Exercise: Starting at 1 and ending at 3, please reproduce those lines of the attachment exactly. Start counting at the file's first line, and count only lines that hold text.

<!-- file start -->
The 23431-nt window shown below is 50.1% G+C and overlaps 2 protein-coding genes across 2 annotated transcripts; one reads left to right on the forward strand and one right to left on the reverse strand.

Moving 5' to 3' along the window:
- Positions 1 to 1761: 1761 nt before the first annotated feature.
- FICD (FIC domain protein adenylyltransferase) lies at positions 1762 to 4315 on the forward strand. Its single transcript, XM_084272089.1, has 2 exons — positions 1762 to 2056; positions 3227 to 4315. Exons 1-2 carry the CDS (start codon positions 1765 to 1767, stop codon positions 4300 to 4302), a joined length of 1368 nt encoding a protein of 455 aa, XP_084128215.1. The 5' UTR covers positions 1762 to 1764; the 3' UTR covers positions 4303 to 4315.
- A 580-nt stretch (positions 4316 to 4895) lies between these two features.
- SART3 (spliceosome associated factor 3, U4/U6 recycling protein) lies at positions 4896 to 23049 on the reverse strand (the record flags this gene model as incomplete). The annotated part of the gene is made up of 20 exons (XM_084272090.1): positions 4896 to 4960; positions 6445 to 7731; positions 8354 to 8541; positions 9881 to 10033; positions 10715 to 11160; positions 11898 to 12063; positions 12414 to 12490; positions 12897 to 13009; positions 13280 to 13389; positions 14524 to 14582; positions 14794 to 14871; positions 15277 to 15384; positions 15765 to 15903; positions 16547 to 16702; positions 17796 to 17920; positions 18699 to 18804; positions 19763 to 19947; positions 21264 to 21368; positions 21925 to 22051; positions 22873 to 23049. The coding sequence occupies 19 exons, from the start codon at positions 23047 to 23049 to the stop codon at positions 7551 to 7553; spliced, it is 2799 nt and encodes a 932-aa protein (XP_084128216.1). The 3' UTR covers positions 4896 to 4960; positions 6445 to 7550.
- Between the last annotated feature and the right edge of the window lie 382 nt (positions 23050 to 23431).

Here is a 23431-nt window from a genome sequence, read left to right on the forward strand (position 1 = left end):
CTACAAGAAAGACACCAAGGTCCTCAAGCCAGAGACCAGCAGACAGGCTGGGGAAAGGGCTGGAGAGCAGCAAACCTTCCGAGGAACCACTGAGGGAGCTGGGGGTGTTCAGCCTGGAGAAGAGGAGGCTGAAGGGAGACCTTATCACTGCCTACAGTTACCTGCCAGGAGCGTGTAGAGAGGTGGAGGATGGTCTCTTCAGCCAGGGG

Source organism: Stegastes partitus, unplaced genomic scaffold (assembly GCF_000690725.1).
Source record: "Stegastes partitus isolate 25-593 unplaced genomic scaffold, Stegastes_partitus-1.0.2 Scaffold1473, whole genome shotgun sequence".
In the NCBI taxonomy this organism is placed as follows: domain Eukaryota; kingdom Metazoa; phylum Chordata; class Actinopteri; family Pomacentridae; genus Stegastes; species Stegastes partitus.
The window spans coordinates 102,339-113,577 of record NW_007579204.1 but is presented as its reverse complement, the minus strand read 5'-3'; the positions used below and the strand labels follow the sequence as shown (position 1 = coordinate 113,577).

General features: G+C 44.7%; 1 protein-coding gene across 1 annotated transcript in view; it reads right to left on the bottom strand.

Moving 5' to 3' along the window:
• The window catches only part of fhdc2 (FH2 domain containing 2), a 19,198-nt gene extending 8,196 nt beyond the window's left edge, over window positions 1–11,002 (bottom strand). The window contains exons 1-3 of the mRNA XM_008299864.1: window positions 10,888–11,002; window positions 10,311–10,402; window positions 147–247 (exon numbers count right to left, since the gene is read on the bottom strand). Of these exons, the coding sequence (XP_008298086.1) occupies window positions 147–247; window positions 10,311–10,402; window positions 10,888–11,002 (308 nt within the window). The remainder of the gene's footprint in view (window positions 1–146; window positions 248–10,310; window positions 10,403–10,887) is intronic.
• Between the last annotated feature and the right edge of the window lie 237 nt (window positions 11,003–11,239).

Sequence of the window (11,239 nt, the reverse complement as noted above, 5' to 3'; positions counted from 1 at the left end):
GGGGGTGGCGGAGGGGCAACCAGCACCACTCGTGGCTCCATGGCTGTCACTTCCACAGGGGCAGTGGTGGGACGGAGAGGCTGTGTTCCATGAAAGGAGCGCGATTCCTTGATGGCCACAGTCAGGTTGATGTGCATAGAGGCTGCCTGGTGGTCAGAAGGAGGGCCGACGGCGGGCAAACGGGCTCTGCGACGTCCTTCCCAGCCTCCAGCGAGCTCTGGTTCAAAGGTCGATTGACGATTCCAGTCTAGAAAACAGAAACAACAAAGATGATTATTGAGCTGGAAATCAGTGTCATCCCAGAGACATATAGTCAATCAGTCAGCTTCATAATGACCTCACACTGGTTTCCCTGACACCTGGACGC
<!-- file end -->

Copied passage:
The 23431-nt window shown below is 50.1% G+C and overlaps 2 protein-coding genes across 2 annotated transcripts; one reads left to right on the forward strand and one right to left on the reverse strand.

Moving 5' to 3' along the window:
- Positions 1 to 1761: 1761 nt before the first annotated feature.